Under The Skin - Blu-ray Review

'If Under The Skin is asking what it is to be human - a fact suggested at least in part by the dual meanings of its title - then there is a suggestion that the answer is not simple enough for Johansson's character to discover over a few days.'

Describing why Under The Skin is a good film is incredibly difficult when you break it down to the things that normally characterise a 'good film'. Johnathan Glazer's latest has little of what would normally be described as 'plot'. For long periods it consists solely of Scarlett Johansson driving around Scotland in a van. Her character is never named, neither is anyone else's in the film, in which she is the only real recognisable actor. Occasionally very bad things happen, such as a terrible scene on a beach, amongst others. There is very little dialogue and what there is is functional rather than flowery. Mica Levi's music is less a score, more an industrially-pitched assault. At the end, it is likely that you will have little idea of exactly what just happened.

If the above does not already suggest that there will be some audiences for whom Under The Skin is not a five-star film then allow this paragraph to express that explicitly. Ostensibly a Science-Fiction film, Glazer is uninterested in the mainstream connotations of that genre, rather in using something otherworldly to explore our view of things. Comparing it to Kubrick's 2001 does both films a disservice (Under The Skin is far more compelling, for one thing, and infinitely better paced), but the register of both is something similar: detached and delineated narratives that are more concerned with message than completing plot arcs, or rounding out protagonists.

So, what is Under The Skin 'about'? Johansson's character seems clearly to be exploring, something she initially completes through harsh experimentation and occasional violence, both things brought about by sexual temptation. Later she seems to take a different approach, encouraging a different level of interaction, with mixed results. There is absolutely a psycho-sexual undercurrent here; the men who think they are going to sleep with her meet uncertain, horrible conclusions. When she herself seeks to experience sex - as a result of these near encounters? - there seems to be confusion, dissatisfaction maybe, something made perhaps even more obvious by the film's finale, which goes a step further. If Under The Skin is asking what it is to be human - a fact suggested at least in part by the dual meanings of its title - then there is a suggestion that the answer is not simple enough for Johansson's character to discover over a few days. There is even the suggestion that to get close may be dangerous, both for her and for those she comes into contact with. Frequently throughout the narrative, characters disappear into the dark of Glazer's camera and Daniel Landin's photography, in a variety of contexts. Is that perhaps what it means to go off in search of what really makes us tick?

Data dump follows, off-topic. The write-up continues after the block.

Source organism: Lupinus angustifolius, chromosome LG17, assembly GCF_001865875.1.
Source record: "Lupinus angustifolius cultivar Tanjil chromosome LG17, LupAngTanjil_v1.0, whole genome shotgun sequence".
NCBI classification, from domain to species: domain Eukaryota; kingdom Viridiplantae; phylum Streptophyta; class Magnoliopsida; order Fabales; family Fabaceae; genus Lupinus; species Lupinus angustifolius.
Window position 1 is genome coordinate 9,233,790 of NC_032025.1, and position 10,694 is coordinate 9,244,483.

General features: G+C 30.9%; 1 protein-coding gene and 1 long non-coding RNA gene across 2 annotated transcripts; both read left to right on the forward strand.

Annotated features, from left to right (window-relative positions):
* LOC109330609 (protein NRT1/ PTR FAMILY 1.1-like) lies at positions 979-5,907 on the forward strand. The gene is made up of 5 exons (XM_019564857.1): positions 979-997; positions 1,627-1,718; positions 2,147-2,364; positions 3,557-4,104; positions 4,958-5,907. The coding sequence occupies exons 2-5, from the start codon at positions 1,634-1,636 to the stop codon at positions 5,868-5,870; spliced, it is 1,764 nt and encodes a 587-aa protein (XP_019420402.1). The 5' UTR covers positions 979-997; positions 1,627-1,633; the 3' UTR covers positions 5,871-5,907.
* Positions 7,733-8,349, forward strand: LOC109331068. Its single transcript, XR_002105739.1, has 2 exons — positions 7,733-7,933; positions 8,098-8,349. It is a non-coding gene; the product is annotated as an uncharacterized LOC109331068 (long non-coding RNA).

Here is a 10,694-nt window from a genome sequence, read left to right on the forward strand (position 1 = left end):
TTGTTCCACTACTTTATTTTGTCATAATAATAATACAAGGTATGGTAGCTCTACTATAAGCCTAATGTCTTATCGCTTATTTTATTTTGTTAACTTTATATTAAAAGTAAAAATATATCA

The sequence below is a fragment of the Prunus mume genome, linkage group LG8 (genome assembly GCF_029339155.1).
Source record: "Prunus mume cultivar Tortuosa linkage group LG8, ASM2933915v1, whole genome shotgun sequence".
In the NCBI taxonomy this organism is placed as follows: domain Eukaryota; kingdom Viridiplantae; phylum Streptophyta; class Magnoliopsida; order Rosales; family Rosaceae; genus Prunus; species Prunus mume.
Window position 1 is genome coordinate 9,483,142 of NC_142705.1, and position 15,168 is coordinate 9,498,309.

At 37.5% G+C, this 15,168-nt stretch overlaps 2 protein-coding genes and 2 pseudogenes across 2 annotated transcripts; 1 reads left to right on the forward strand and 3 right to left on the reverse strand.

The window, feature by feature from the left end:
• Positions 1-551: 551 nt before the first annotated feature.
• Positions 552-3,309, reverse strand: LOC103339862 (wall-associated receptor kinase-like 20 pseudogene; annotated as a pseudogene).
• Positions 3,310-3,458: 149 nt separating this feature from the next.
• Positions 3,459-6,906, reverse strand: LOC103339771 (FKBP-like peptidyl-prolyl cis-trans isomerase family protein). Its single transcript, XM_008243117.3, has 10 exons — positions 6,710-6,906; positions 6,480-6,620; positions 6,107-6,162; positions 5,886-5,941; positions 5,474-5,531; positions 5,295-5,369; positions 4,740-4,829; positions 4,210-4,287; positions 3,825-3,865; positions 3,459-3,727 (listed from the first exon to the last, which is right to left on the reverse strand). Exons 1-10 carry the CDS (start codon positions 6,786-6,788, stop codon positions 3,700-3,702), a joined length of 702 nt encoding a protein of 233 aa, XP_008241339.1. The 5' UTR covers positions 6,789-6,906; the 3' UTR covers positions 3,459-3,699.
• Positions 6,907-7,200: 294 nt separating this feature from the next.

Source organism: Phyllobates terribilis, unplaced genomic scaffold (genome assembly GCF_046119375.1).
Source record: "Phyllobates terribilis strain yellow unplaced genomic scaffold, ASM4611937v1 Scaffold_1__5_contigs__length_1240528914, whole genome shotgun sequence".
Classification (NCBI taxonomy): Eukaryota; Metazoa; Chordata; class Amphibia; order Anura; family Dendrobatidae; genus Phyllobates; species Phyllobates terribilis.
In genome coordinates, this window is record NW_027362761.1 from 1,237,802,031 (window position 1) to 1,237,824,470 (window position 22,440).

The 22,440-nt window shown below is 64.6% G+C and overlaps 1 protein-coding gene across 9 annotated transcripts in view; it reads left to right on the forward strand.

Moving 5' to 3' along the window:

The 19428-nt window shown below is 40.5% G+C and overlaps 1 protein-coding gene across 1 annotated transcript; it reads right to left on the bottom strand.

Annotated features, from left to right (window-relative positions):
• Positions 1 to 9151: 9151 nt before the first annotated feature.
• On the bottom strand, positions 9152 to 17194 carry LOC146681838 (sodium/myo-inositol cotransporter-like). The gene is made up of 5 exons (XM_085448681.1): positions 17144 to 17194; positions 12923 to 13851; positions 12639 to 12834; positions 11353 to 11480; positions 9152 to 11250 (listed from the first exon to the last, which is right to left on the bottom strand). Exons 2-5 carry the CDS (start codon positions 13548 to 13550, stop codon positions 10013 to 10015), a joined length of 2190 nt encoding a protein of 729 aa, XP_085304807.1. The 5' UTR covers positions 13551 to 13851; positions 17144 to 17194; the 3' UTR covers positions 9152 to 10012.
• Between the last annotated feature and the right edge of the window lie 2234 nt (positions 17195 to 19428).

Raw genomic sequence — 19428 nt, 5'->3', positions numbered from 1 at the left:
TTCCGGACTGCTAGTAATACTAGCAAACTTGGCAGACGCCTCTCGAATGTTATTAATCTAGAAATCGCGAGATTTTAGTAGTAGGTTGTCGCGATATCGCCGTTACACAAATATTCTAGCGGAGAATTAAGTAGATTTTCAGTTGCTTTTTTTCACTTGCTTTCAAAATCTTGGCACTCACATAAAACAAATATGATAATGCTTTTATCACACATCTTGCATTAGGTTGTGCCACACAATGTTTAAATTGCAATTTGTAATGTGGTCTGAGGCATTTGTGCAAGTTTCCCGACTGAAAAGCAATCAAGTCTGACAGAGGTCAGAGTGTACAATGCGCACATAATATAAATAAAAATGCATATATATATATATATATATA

If that is what the film is about (and I'm not suggesting it with any certainty), then why exactly is the film so successful, especially if it arrives at no answers? Johansson herself is a large part of this. Clinical yet vulnerable, mysterious and sympathetic, her character is a magnetic North personal guide through human experience. Despite the violences she visits upon her prey (are they prey, or something else?) there is a pang of something it would be remiss to call humanity. Under Johansson's guidance her character is explicitly something more than that, something with the ability to be both us and to judge our efforts so far from some distance off, like some kind of benevolent God, in a white Ford Transit.

Johansson's detached and certain performance, delivered regularly sans dialogue, melds perfectly with Glazer's visuals and Levi's audio, making Under The Skin a true sensory production to behold. The dark of the film, which opens in barely visible Scottish countryside, is punctuated by light experiments and the gaudily lit everyday; a corner shop and the inside of Johansson's van. Perhaps not all of Glazer's experiments make sense, or appear eminently successful, but when the method is this compelling, how much does it matter? The mere fact that questions are being asked, and in this way, is enough to confirm a level of success, and then some. Judge it on how long it stays with you post-viewing. I, for one, still feel as though the answers it promises are tantalisingly, beautifully, out of reach.

By Sam Turner. Sam is editor of Film Intel, and can usually be found behind a keyboard with a cup of tea. He likes entertaining films and dislikes the other kind. He's on , Twitter and several places even he doesn't yet know about.

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